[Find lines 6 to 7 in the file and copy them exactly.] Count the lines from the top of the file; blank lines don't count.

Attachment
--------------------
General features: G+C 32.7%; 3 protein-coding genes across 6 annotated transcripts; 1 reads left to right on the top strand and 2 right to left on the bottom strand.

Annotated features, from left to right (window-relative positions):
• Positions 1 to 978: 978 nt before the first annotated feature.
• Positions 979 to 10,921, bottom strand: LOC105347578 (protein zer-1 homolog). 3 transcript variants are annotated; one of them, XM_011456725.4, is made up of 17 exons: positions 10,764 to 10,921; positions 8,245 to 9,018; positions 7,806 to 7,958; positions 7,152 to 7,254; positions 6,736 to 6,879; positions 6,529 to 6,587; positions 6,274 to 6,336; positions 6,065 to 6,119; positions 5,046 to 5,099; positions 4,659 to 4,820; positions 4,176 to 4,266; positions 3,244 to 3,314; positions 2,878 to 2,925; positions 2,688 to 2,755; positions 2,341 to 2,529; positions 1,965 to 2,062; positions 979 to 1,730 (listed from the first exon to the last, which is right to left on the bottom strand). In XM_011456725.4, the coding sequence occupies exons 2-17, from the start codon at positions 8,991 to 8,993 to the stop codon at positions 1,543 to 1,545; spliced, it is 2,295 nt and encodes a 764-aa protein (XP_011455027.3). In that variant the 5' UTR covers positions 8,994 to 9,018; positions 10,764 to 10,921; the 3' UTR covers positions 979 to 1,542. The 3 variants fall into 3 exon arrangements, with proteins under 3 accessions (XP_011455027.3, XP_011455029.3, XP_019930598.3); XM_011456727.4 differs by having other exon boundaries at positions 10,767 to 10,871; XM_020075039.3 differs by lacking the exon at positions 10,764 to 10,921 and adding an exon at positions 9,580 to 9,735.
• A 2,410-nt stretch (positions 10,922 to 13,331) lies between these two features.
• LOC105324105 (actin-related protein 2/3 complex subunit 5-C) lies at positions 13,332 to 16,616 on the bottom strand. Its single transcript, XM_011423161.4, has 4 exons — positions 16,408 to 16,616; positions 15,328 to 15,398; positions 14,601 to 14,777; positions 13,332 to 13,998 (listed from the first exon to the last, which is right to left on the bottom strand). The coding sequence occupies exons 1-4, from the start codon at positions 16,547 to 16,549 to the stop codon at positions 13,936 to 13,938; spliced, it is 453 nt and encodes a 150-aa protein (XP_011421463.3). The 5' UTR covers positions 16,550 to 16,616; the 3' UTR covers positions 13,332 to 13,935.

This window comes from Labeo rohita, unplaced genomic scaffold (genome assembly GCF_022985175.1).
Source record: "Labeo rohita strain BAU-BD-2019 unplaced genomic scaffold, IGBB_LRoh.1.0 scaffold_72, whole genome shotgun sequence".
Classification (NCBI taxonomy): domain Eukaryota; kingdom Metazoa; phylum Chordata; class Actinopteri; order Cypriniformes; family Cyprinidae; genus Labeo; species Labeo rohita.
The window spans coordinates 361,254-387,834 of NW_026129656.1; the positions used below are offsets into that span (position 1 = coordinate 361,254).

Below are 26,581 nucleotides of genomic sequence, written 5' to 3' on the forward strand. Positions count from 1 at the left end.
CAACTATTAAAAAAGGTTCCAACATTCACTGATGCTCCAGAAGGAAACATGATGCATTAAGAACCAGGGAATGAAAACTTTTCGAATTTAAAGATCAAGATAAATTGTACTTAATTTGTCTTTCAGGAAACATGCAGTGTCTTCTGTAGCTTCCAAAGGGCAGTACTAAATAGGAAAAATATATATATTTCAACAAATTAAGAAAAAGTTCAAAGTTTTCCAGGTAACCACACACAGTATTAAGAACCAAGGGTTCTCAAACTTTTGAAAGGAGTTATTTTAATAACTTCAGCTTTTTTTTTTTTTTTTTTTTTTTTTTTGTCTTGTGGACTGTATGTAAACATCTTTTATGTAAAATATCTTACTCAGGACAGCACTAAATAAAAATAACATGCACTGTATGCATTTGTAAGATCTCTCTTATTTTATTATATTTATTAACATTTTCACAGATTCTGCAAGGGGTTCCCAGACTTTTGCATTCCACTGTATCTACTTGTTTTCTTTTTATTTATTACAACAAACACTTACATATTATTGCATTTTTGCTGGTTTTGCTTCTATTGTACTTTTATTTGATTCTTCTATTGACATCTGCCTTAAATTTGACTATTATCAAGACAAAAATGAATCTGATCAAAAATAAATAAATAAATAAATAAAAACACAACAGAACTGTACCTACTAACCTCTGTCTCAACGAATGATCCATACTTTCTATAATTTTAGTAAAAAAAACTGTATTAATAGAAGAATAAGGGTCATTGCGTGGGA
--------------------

• LOC105324105 (actin-related protein 2/3 complex subunit 5-C) lies at positions 13,332 to 16,616 on the bottom strand. Its single transcript, XM_011423161.4, has 4 exons — positions 16,408 to 16,616; positions 15,328 to 15,398; positions 14,601 to 14,777; positions 13,332 to 13,998 (listed from the first exon to the last, which is right to left on the bottom strand). The coding sequence occupies exons 1-4, from the start codon at positions 16,547 to 16,549 to the stop codon at positions 13,936 to 13,938; spliced, it is 453 nt and encodes a 150-aa protein (XP_011421463.3). The 5' UTR covers positions 16,550 to 16,616; the 3' UTR covers positions 13,332 to 13,935.

This window comes from Labeo rohita, unplaced genomic scaffold (genome assembly GCF_022985175.1).